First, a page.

Akhil Reed Amar, a world-renowned scholar of the U.S. Constitution and Sterling Professor of Law and Political Science at Yale University, addressed the campus community on Sept. 26.
Academic Vice President Justin Collings began the forum by introducing Amar. According to Collings, Sept. 17, 1787 was the day the Constitutional Convention chose to introduce the Constitution to the states and reminded students of the Utah legislature’s recent designation to make September Constitution Month.
Amar began his address by commenting on how the diversity of the U.S. provides the country with a unique challenge.
“We Americans … are an extraordinarily diverse group. We don’t have religion in common. We don’t have race in common. We don’t have geography in common, it’s a vast land. We don’t have language in common. We don’t have politics in common,” Amar said. “So what do we have in common?”
According to Amar, the Constitution and the story behind it is something all Americans have in common.
“Without that, there’s no we. Without that kind of narrative, we die, or at least, we risk dying,” Amar said.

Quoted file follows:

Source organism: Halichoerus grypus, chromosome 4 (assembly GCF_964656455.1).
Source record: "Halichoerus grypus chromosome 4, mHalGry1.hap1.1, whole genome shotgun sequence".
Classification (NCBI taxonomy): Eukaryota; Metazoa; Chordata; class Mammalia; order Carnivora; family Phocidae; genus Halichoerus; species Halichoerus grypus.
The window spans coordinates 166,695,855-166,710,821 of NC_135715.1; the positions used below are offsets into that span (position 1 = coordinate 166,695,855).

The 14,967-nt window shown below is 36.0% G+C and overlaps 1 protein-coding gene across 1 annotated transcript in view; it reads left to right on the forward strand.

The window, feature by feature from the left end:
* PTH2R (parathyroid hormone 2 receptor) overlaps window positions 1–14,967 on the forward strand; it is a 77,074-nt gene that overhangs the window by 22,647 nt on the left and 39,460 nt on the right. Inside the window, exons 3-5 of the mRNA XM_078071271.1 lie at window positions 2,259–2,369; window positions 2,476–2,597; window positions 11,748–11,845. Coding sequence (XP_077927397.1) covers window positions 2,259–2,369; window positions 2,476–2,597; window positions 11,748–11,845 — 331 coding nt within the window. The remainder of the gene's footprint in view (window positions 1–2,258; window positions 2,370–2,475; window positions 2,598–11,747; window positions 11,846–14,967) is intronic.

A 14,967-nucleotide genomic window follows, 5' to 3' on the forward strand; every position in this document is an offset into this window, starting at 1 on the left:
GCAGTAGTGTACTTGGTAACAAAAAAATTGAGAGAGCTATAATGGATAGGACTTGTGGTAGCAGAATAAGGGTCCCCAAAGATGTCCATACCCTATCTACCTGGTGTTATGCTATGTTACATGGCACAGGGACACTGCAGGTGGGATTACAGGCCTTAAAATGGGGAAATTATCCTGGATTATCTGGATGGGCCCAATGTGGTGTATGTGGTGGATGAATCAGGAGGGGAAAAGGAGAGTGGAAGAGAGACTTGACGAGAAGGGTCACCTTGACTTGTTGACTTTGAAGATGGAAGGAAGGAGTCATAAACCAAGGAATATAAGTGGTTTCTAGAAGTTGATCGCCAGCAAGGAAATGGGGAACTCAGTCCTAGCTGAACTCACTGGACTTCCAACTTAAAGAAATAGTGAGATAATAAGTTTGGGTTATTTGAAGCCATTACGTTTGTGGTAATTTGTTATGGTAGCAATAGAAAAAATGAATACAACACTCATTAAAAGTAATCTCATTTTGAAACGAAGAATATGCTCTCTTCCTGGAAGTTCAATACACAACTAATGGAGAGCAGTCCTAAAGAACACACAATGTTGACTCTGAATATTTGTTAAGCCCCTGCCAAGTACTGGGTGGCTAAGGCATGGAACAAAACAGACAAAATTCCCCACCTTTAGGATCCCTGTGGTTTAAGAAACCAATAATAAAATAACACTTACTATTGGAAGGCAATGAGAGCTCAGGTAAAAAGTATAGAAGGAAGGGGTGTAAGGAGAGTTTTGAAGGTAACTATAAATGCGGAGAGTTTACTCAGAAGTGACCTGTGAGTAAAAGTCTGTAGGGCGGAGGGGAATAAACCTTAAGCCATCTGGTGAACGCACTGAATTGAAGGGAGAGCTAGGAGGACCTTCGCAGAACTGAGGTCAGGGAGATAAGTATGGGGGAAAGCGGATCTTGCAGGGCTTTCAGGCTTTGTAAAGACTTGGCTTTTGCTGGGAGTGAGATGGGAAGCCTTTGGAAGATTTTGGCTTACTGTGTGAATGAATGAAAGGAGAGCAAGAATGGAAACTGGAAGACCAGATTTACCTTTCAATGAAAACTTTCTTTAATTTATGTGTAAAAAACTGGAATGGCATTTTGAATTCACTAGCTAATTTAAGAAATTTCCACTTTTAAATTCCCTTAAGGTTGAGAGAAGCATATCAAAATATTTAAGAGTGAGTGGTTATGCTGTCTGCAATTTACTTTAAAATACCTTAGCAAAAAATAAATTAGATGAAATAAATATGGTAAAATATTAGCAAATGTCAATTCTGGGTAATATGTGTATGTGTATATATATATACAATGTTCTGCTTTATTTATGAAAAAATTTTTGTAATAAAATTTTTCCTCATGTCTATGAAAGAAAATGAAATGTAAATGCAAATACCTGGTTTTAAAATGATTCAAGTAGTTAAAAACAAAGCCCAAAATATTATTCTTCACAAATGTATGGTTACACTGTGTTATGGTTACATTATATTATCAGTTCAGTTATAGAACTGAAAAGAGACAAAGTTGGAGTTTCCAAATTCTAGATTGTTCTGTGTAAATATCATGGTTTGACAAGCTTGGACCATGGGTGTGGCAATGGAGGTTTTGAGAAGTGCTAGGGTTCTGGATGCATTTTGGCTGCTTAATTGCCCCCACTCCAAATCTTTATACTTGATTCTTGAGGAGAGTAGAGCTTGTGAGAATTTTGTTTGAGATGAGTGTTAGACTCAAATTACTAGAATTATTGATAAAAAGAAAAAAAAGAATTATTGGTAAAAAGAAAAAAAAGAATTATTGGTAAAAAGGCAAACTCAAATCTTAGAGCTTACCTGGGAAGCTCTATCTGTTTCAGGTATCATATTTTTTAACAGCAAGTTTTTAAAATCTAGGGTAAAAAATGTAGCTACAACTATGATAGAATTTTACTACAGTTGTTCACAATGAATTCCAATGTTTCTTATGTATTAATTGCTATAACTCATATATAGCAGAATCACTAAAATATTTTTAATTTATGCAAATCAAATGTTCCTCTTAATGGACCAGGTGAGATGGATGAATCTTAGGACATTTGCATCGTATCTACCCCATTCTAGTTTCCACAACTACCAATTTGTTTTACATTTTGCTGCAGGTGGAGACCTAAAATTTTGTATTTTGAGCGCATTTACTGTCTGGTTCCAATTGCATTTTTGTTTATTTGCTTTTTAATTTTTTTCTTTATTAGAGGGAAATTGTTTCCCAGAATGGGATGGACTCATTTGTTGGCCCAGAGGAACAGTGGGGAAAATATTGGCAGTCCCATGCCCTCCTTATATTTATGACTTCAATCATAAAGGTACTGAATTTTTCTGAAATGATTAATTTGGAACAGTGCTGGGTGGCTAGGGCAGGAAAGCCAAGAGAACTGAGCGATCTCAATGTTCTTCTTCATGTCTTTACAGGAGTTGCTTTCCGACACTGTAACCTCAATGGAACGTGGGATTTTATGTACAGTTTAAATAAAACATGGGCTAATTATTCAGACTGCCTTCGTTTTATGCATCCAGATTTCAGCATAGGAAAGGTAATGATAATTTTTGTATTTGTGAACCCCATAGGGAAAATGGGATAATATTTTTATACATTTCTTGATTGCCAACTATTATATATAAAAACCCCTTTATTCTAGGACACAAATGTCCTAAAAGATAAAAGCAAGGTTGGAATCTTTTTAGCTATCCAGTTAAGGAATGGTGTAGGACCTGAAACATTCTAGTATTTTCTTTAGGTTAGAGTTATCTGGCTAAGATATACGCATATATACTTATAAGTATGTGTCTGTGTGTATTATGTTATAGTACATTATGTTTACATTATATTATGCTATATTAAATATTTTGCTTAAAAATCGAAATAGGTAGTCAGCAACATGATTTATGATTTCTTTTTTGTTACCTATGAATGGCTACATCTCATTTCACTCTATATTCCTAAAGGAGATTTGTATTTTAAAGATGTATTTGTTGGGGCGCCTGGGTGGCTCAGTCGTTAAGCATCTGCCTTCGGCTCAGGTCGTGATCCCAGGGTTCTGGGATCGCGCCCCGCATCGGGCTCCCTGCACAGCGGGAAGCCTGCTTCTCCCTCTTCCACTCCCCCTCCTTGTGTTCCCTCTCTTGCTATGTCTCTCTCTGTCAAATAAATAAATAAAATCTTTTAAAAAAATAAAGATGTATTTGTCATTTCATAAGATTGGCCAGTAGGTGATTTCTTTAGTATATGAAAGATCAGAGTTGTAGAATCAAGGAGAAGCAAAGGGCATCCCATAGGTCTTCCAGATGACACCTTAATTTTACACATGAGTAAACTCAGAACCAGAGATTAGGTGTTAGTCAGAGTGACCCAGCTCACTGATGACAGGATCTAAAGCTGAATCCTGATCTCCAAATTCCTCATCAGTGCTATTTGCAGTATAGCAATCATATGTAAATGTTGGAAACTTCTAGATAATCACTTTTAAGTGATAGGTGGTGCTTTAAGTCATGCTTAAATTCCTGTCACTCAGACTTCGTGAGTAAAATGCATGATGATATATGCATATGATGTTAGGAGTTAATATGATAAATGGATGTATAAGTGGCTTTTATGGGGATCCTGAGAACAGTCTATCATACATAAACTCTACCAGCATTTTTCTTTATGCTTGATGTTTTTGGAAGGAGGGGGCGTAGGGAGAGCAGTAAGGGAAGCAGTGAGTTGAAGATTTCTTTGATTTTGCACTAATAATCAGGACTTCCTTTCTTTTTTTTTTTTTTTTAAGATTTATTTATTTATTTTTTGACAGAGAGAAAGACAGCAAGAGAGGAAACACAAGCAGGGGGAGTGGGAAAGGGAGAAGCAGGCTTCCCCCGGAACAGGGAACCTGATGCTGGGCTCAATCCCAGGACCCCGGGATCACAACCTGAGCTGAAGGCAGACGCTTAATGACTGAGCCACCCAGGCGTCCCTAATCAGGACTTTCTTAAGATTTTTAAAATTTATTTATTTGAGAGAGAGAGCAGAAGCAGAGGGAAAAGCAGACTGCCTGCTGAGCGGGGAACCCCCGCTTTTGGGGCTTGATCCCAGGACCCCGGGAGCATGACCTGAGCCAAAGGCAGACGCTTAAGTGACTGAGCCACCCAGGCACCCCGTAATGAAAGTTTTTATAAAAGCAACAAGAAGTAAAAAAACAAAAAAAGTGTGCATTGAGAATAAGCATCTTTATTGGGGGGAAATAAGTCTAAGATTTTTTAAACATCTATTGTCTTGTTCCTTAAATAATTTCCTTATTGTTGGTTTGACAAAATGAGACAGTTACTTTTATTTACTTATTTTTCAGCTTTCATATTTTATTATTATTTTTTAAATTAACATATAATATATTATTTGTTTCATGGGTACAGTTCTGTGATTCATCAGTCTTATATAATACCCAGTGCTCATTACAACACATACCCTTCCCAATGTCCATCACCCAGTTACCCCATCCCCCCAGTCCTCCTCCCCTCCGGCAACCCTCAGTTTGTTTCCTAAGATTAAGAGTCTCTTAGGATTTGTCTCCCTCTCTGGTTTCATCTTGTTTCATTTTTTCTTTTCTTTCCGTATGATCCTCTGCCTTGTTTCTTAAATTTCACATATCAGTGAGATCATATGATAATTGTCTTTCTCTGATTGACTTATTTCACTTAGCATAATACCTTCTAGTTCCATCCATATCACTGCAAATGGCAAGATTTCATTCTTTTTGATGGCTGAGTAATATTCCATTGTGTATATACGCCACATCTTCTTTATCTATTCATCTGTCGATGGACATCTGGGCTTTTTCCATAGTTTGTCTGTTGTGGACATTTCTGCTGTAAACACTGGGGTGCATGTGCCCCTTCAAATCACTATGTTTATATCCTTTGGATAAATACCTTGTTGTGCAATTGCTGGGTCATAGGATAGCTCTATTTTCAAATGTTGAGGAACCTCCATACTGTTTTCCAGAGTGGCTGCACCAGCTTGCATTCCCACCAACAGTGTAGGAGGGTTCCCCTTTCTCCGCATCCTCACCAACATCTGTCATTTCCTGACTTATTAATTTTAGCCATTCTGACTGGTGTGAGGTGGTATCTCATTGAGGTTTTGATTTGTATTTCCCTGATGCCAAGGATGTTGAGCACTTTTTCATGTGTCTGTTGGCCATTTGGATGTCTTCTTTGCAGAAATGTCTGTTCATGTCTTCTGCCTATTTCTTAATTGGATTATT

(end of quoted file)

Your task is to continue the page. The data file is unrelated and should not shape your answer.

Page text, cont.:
Amar explained there are several narratives behind the Constitution with portions of truth, and said most American citizens don’t know the accurate story behind the Constitution.
“The constitution is way more democratic than you were taught … and it’s not really about Madison and the Federalist 10, but it’s actually about national security and geography and geostrategy,” he said.
Amar then brought Utah into the picture and discussed how the then-newly formed state was instrumental in promoting anti-slavery, providing land for freed slaves to settle.
Amar ended his address by echoing how essential it is for U.S. citizens to know their national story in order to unify the nation and let the truth of history speak for itself.